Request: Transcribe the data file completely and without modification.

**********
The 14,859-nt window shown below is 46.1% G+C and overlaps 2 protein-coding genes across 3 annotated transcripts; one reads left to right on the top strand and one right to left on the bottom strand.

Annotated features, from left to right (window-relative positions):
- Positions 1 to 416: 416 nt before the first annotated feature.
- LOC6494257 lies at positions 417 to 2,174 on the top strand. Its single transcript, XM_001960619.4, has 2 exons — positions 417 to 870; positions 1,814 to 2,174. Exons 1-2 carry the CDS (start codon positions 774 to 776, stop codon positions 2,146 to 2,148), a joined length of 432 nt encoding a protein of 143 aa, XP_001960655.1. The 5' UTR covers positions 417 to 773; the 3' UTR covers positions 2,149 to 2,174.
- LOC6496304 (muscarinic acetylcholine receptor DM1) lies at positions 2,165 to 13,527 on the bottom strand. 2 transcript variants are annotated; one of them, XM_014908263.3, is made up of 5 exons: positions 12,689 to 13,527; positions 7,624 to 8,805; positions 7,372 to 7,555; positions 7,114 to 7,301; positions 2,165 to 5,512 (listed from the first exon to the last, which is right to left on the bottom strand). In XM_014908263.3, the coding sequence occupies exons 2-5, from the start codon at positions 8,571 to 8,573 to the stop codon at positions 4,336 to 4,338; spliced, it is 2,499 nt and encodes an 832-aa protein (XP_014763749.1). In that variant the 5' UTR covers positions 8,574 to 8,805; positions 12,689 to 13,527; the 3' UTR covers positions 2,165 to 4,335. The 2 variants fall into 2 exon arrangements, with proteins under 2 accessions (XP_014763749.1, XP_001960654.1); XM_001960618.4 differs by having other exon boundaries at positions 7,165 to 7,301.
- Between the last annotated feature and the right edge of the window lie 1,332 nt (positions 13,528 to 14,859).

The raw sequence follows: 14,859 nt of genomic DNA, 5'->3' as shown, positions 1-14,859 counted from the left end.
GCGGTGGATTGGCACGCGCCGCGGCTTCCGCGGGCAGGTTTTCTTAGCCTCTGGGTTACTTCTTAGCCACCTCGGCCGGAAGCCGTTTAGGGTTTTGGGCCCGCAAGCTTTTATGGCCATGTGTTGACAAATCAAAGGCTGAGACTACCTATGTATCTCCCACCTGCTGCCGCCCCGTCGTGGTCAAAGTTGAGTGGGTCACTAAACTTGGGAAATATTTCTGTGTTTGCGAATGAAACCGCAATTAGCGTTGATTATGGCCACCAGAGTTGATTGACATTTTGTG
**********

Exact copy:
The 14,859-nt window shown below is 46.1% G+C and overlaps 2 protein-coding genes across 3 annotated transcripts; one reads left to right on the top strand and one right to left on the bottom strand.

Annotated features, from left to right (window-relative positions):
- Positions 1 to 416: 416 nt before the first annotated feature.
- LOC6494257 lies at positions 417 to 2,174 on the top strand. Its single transcript, XM_001960619.4, has 2 exons — positions 417 to 870; positions 1,814 to 2,174. Exons 1-2 carry the CDS (start codon positions 774 to 776, stop codon positions 2,146 to 2,148), a joined length of 432 nt encoding a protein of 143 aa, XP_001960655.1. The 5' UTR covers positions 417 to 773; the 3' UTR covers positions 2,149 to 2,174.
- LOC6496304 (muscarinic acetylcholine receptor DM1) lies at positions 2,165 to 13,527 on the bottom strand. 2 transcript variants are annotated; one of them, XM_014908263.3, is made up of 5 exons: positions 12,689 to 13,527; positions 7,624 to 8,805; positions 7,372 to 7,555; positions 7,114 to 7,301; positions 2,165 to 5,512 (listed from the first exon to the last, which is right to left on the bottom strand). In XM_014908263.3, the coding sequence occupies exons 2-5, from the start codon at positions 8,571 to 8,573 to the stop codon at positions 4,336 to 4,338; spliced, it is 2,499 nt and encodes an 832-aa protein (XP_014763749.1). In that variant the 5' UTR covers positions 8,574 to 8,805; positions 12,689 to 13,527; the 3' UTR covers positions 2,165 to 4,335. The 2 variants fall into 2 exon arrangements, with proteins under 2 accessions (XP_014763749.1, XP_001960654.1); XM_001960618.4 differs by having other exon boundaries at positions 7,165 to 7,301.
- Between the last annotated feature and the right edge of the window lie 1,332 nt (positions 13,528 to 14,859).

The raw sequence follows: 14,859 nt of genomic DNA, 5'->3' as shown, positions 1-14,859 counted from the left end.
GCGGTGGATTGGCACGCGCCGCGGCTTCCGCGGGCAGGTTTTCTTAGCCTCTGGGTTACTTCTTAGCCACCTCGGCCGGAAGCCGTTTAGGGTTTTGGGCCCGCAAGCTTTTATGGCCATGTGTTGACAAATCAAAGGCTGAGACTACCTATGTATCTCCCACCTGCTGCCGCCCCGTCGTGGTCAAAGTTGAGTGGGTCACTAAACTTGGGAAATATTTCTGTGTTTGCGAATGAAACCGCAATTAGCGTTGATTATGGCCACCAGAGTTGATTGACATTTTGTG